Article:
Hall said his political awakening came with the teenage realisation that local working men’s clubs operated a colour bar. Dammers’s lyrics were making the social and political concerns more explicit, tackling questions like teenage pregnancies and macho drinking culture. Their first hit, “Gangsters,” laid out the template: “Can't fight corruption with con tricks, They use the law to commit crime, I dread to think what the future'll bring, When we’re living in gangster times.”

Its success established the band, their label 2-Tone and a whole ska sound. They were working constantly, and Hall said later that “You couldn’t get any space.” Their gigs were passionate: when Dammers and Hall tried to break up fighting between fans and bouncers at a gig in 1980, they were arrested, charged with incitement to riot and fined £400 each.

The Specials (1979)

Their anti-racism also made them targets for fascists, and guitarist Lynval Golding was badly injured in a racist attack. Despite all this, their second album More Specials (1980) showed the band pushing their musical experiments further without losing any of their social concerns.

This was followed by their greatest triumph, “Ghost Town.” Hall found its commercial success difficult to square with its content: “You are being told to celebrate this number one record that is about what is happening, the mess that we are in, and I felt very uncomfortable.”

Backstage at a TV recording of “Ghost Town,” Hall, Golding and singer Neville Staple announced they were leaving to form the Fun Boy Three. There is a tendency to attribute the expansion of the Specials’ musical content to Dammers, but the Fun Boy Three’s two albums—and Hall’s later work—indicate that the curiosity was shared.

The social concerns remained, and the “fun” was dark and ironical, with an initially more pared down sound. It also gave full rein to Hall’s pop richness and musical playfulness. A cover of the jazz standard “T’ain’t What You Do (It’s the Way That You Do It),” with Bananarama, was a logical progression from the Specials’ cover of “Enjoy Yourself.”

The second album, Waiting (1983), featured an expanded band and influences. It also included the love song “Our Lips Are Sealed,” co-written by Hall and the Go-Gos’ Jane Wiedlin. Both bands had hits with it, and the Fun Boy Three also recorded an Urdu version.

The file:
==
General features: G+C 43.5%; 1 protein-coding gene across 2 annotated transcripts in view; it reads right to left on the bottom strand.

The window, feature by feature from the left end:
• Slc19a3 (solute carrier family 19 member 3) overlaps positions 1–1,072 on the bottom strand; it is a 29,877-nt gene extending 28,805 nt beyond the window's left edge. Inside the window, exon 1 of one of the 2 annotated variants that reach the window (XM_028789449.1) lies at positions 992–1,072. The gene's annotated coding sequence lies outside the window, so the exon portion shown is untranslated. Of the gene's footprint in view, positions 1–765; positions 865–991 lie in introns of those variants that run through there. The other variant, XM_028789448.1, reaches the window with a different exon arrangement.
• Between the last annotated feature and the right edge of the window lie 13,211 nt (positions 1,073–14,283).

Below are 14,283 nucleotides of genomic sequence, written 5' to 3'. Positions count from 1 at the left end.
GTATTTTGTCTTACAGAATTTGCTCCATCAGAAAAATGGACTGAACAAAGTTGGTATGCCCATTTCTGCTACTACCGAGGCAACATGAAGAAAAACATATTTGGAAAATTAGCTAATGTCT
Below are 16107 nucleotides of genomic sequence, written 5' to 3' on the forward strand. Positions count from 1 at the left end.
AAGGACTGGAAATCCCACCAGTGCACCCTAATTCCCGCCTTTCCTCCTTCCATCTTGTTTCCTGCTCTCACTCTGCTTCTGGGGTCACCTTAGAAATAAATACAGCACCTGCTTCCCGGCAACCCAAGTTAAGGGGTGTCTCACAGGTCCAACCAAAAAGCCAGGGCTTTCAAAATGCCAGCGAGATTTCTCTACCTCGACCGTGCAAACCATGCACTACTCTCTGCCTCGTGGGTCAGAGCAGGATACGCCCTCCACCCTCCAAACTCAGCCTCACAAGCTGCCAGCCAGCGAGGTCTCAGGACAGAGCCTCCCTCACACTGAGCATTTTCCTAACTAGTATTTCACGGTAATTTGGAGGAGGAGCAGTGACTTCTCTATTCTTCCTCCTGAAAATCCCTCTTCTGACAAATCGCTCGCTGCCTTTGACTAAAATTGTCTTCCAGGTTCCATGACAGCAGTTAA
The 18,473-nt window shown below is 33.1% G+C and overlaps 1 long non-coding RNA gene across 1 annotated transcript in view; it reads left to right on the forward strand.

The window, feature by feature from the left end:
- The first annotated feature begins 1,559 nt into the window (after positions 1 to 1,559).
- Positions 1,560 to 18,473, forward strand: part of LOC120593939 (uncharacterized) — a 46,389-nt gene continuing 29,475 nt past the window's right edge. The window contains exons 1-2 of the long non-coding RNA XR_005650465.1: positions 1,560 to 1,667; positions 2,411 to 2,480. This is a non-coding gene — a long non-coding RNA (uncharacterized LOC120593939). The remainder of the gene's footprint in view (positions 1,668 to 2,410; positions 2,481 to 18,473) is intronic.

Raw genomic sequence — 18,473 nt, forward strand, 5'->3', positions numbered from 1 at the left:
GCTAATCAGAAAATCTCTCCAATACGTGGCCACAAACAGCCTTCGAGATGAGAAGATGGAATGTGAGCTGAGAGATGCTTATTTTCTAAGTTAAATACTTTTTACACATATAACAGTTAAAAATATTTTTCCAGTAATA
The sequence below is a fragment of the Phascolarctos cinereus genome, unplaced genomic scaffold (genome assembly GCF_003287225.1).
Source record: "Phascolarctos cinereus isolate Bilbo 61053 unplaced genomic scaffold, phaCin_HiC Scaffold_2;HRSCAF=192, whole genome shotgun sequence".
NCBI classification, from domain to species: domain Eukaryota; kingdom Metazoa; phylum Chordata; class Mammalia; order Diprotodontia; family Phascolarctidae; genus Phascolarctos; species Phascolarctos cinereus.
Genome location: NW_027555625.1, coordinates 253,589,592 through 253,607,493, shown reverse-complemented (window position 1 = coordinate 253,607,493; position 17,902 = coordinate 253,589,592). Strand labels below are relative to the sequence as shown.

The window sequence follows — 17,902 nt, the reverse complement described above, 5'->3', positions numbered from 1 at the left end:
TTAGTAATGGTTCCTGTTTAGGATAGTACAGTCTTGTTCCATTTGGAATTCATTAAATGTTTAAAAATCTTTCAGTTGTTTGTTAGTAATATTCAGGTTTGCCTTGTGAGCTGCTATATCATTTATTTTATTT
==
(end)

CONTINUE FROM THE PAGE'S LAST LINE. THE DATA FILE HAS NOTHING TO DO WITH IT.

Hall pushed that pop sensibility further with later projects. With Colourfield he produced the gorgeous “Thinking of You,” while shorter-lived projects like Vegas and Terry, Blair and Anoushka were less successful. Even in his least substantial projects—he once described Terry, Blair and Anoushka as “completely taking the piss out of us and everyone else”—there is a fascination and focus on the technique and craft of music-making, as well as a love of collaboration.

His first solo album, Home (1994), was produced with long-term friends and associates Ian Broudie (of the Lightning Seeds) and sometime Smiths guitarist Craig Gannon. The single “Chasing A Rainbow” (1995) involved Blur’s Damon Albarn—one of many artists to use Hall’s distinctive vocals over the years.

In 2003, Albarn’s record label issued The Hour of Two Lights by Hall and Mushtaq, an even more probing multicultural collaboration blending East European rhythms, hip-hop, Middle Eastern percussion and Arabic vocals. Its rich mix stands up well.

To his credit, Hall was never keen on going backwards. He described “every record” as “a little agenda. If I feel like I’ve achieved it then I stop it,” and long resisted suggestions of re-forming the Specials. When he did, it was no nostalgia exercise, but an attempt to continue in the same vein.

But relationships remained fraught. Dammers’s involvement ended early, Staple and guitarist Roddy Radiation left, and drummer John Bradbury died in 2015. A core of Hall, Golding, and bassist Horace Panter was at the heart of two new albums. The same spirit and the same social concerns still motivated them, and the music was still eclectic.

 “Vote for Me,” from Encore (2019), showed no let-up in Hall’s worldview:

You're all so drunk on money and power

Inside your Ivory tower

Teaching us not to be smart

Making laws that serve to protect you

But we will never forget that

You tore our families apart.

The arrival of the pandemic affected Hall badly. “I spent around three months trying to figure out what was going on. I couldn't write a single word. I spent the time trying to figure out how not to die.” The result was a decision to record Protest Songs (2021), an album of covers.

It may not have been the highest of his achievements, but his output overall was painstaking and deliberate. “It can take years,” he said, “It isn’t a race.” The results always show a seriousness and a musicality that demands attention.